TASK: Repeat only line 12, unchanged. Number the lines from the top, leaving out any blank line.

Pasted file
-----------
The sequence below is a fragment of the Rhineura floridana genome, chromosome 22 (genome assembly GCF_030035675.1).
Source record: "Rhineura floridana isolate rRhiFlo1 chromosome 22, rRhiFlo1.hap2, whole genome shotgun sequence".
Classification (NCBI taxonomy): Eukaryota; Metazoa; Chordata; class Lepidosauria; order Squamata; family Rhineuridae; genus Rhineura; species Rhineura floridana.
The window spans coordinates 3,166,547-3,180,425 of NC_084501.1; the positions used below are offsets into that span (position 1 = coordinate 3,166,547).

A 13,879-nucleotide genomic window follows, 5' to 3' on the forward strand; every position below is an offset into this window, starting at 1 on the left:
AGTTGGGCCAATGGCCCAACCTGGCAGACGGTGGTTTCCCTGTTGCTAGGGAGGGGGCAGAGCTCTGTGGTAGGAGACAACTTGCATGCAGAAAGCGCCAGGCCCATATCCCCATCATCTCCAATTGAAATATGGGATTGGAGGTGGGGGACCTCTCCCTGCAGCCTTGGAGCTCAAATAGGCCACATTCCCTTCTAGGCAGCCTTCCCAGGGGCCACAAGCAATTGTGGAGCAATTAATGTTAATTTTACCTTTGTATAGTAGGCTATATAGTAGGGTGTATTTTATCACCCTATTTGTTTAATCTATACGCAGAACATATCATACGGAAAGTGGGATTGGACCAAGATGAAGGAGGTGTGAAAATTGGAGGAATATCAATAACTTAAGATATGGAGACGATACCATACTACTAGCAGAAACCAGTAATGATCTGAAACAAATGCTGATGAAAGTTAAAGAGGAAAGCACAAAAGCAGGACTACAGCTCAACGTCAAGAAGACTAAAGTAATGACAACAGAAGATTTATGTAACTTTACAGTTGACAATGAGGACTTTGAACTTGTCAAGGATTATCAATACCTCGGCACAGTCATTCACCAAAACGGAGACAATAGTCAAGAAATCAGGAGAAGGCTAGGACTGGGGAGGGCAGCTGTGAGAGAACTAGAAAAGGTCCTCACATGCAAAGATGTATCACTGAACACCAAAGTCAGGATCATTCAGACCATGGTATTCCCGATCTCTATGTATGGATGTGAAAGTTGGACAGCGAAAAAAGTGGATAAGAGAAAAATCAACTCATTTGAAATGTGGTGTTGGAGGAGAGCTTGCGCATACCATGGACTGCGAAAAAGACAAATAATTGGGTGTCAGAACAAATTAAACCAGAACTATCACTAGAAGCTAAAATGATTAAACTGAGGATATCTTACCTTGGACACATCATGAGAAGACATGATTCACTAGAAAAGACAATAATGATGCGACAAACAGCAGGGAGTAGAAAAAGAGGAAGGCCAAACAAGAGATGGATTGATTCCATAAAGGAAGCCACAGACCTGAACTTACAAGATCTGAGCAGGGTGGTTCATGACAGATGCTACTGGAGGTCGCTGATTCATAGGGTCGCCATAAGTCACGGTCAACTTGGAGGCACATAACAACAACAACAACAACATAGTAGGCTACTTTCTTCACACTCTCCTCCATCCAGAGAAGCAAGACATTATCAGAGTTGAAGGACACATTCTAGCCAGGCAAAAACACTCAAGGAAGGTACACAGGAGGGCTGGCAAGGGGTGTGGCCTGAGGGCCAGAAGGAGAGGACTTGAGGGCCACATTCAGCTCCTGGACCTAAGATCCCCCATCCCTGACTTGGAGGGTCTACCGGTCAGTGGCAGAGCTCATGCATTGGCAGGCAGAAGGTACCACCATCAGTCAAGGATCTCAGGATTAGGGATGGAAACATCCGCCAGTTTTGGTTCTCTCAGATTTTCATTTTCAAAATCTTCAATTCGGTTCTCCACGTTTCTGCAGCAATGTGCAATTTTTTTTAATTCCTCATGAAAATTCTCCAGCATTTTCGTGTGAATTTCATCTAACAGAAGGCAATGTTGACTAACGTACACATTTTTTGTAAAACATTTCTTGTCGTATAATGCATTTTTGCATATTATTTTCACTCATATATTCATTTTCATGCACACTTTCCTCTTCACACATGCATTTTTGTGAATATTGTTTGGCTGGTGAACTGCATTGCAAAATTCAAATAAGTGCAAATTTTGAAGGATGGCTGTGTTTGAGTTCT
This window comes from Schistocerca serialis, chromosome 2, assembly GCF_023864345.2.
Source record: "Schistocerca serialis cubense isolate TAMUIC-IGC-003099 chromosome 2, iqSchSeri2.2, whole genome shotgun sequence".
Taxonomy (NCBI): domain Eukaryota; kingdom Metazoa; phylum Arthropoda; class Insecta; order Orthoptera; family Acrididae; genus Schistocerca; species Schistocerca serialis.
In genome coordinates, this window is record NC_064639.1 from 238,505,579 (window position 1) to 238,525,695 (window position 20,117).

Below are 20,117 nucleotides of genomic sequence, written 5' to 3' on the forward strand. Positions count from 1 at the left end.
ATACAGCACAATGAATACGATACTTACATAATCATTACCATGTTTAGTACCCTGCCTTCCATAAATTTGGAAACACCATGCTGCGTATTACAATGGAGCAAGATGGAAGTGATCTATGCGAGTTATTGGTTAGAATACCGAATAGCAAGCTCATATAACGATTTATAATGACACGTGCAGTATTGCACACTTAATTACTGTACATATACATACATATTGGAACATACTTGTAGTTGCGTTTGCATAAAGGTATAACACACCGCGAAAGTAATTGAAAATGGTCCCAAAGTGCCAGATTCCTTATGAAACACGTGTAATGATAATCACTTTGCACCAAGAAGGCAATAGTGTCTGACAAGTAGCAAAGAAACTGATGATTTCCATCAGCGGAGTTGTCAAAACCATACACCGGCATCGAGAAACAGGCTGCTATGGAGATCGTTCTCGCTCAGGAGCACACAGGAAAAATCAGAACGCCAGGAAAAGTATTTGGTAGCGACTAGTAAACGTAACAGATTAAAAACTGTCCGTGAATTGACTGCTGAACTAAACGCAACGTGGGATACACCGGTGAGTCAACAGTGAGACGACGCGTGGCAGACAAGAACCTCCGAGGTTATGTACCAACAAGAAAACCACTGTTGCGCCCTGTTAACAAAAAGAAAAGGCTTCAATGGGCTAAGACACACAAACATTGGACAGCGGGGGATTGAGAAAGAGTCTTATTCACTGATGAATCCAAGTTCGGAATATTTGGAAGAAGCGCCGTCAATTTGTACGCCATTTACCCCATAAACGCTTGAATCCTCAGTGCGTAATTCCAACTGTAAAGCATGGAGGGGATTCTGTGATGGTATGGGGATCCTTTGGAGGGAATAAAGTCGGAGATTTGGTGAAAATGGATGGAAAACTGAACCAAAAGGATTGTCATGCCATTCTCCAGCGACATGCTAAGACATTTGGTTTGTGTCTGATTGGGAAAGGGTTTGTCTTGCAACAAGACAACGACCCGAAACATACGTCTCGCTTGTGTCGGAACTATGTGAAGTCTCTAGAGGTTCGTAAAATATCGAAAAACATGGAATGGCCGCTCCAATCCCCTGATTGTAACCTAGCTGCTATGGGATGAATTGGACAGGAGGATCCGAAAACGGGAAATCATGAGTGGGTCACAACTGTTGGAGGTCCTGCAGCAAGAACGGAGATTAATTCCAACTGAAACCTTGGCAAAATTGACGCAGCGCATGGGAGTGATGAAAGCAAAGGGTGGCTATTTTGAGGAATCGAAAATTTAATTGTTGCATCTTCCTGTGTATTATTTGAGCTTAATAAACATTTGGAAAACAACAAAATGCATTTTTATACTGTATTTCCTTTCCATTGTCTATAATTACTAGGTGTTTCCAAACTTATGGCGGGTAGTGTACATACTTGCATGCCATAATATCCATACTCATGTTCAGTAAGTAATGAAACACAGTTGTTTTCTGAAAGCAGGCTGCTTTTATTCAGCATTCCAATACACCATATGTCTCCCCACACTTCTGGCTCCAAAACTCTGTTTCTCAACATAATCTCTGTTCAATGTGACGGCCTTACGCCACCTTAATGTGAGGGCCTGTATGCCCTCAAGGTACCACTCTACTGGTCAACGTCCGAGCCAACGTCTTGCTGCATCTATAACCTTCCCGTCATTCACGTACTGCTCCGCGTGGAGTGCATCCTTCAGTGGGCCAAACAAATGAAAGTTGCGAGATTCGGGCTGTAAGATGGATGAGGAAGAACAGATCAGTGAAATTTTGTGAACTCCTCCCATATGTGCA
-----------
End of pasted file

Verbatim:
ATACAGCACAATGAATACGATACTTACATAATCATTACCATGTTTAGTACCCTGCCTTCCATAAATTTGGAAACACCATGCTGCGTATTACAATGGAGCAAGATGGAAGTGATCTATGCGAGTTATTGGTTAGAATACCGAATAGCAAGCTCATATAACGATTTATAATGACACGTGCAGTATTGCACACTTAATTACTGTACATATACATACATATTGGAACATACTTGTAGTTGCGTTTGCATAAAGGTATAACACACCGCGAAAGTAATTGAAAATGGTCCCAAAGTGCCAGATTCCTTATGAAACACGTGTAATGATAATCACTTTGCACCAAGAAGGCAATAGTGTCTGACAAGTAGCAAAGAAACTGATGATTTCCATCAGCGGAGTTGTCAAAACCATACACCGGCATCGAGAAACAGGCTGCTATGGAGATCGTTCTCGCTCAGGAGCACACAGGAAAAATCAGAACGCCAGGAAAAGTATTTGGTAGCGACTAGTAAACGTAACAGATTAAAAACTGTCCGTGAATTGACTGCTGAACTAAACGCAACGTGGGATACACCGGTGAGTCAACAGTGAGACGACGCGTGGCAGACAAGAACCTCCGAGGTTATGTACCAACAAGAAAACCACTGTTGCGCCCTGTTAACAAAAAGAAAAGGCTTCAATGGGCTAAGACACACAAACATTGGACAGCGGGGGATTGAGAAAGAGTCTTATTCACTGATGAATCCAAGTTCGGAATATTTGGAAGAAGCGCCGTCAATTTGTACGCCATTTACCCCATAAACGCTTGAATCCTCAGTGCGTAATTCCAACTGTAAAGCATGGAGGGGATTCTGTGATGGTATGGGGATCCTTTGGAGGGAATAAAGTCGGAGATTTGGTGAAAATGGATGGAAAACTGAACCAAAAGGATTGTCATGCCATTCTCCAGCGACATGCTAAGACATTTGGTTTGTGTCTGATTGGGAAAGGGTTTGTCTTGCAACAAGACAACGACCCGAAACATACGTCTCGCTTGTGTCGGAACTATGTGAAGTCTCTAGAGGTTCGTAAAATATCGAAAAACATGGAATGGCCGCTCCAATCCCCTGATTGTAACCTAGCTGCTATGGGATGAATTGGACAGGAGGATCCGAAAACGGGAAATCATGAGTGGGTCACAACTGTTGGAGGTCCTGCAGCAAGAACGGAGATTAATTCCAACTGAAACCTTGGCAAAATTGACGCAGCGCATGGGAGTGATGAAAGCAAAGGGTGGCTATTTTGAGGAATCGAAAATTTAATTGTTGCATCTTCCTGTGTATTATTTGAGCTTAATAAACATTTGGAAAACAACAAAATGCATTTTTATACTGTATTTCCTTTCCATTGTCTATAATTACTAGGTGTTTCCAAACTTATGGCGGGTAGTGTACATACTTGCATGCCATAATATCCATACTCATGTTCAGTAAGTAATGAAACACAGTTGTTTTCTGAAAGCAGGCTGCTTTTATTCAGCATTCCAATACACCATATGTCTCCCCACACTTCTGGCTCCAAAACTCTGTTTCTCAACATAATCTCTGTTCAATGTGACGGCCTTACGCCACCTTAATGTGAGGGCCTGTATGCCCTCAAGGTACCACTCTACTGGTCAACGTCCGAGCCAACGTCTTGCTGCATCTATAACCTTCCCGTCATTCACGTACTGCTCCGCGTGGAGTGCATCCTTCAGTGGGCCAAACAAATGAAAGTTGCGAGATTCGGGCTGTAAGATGGATGAGGAAGAACAGATCAGTGAAATTTTGTGAACTCCTCCCATATGTGCA